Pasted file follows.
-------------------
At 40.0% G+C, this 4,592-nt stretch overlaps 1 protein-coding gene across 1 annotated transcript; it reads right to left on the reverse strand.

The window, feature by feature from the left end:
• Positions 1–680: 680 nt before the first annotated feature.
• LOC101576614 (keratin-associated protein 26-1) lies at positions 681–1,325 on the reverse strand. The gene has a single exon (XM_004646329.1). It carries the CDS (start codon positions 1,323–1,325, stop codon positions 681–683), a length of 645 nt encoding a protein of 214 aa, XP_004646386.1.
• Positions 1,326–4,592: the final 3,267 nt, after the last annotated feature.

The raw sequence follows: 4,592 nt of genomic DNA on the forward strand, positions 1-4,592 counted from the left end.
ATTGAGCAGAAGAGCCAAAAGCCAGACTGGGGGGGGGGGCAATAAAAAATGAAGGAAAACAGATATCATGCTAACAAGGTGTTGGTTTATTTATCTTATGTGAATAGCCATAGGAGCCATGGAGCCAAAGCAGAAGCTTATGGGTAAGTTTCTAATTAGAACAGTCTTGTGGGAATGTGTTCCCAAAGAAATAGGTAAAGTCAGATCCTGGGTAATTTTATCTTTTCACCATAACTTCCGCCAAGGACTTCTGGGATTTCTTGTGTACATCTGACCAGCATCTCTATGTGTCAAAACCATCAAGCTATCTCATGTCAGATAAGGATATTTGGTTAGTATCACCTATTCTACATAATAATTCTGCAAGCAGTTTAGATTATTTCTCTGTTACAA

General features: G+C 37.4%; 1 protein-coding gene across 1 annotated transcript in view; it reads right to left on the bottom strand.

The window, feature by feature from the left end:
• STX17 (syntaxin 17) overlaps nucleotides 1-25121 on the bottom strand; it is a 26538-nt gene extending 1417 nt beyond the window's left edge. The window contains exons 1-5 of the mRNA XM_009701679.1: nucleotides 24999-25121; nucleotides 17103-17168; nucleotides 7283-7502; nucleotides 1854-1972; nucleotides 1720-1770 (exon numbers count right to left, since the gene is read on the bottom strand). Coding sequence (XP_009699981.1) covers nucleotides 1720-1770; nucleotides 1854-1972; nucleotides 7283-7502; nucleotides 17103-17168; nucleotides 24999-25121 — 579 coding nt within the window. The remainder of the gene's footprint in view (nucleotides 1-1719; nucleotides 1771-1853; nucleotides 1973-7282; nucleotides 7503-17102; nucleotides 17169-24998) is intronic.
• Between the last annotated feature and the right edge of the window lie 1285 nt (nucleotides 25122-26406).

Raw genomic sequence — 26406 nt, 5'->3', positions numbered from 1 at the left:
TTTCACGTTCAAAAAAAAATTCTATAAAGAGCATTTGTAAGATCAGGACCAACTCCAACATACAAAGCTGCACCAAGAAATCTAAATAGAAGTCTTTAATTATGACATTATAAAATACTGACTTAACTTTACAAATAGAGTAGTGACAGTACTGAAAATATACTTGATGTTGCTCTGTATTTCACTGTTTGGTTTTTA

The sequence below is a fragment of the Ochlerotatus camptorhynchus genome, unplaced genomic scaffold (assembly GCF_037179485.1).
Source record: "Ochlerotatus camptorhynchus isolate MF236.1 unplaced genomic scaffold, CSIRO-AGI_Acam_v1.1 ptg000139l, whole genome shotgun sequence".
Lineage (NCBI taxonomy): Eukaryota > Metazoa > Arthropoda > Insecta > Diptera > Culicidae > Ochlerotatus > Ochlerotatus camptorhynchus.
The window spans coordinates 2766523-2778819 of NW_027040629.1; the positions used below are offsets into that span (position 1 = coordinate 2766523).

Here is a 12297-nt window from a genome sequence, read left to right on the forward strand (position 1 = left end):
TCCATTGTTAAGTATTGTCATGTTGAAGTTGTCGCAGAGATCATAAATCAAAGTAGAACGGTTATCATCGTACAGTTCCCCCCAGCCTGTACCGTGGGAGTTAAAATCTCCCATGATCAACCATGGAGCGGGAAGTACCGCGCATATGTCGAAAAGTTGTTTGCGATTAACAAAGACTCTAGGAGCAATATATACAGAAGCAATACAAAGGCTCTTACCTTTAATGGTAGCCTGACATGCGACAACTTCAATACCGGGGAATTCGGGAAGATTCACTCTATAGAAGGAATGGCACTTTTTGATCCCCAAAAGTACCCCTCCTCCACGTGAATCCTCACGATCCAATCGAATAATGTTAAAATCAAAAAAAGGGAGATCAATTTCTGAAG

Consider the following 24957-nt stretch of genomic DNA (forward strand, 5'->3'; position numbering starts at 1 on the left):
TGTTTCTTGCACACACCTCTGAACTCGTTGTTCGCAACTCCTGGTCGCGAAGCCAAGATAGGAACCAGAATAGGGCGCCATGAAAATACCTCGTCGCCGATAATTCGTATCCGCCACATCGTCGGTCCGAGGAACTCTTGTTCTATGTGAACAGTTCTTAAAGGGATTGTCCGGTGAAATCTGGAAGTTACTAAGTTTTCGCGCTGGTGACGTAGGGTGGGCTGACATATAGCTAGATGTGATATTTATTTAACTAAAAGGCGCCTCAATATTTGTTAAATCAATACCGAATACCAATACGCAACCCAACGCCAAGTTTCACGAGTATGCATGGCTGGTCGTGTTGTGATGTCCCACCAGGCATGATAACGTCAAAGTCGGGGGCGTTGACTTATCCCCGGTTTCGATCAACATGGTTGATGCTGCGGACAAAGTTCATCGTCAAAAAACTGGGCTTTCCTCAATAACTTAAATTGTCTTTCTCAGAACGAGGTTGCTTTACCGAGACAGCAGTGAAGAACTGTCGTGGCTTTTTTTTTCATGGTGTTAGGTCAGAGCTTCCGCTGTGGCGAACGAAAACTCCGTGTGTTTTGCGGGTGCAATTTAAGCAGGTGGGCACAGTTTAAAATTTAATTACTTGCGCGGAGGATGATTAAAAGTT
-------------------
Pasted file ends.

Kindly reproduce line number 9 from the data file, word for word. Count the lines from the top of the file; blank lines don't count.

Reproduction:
The window, feature by feature from the left end: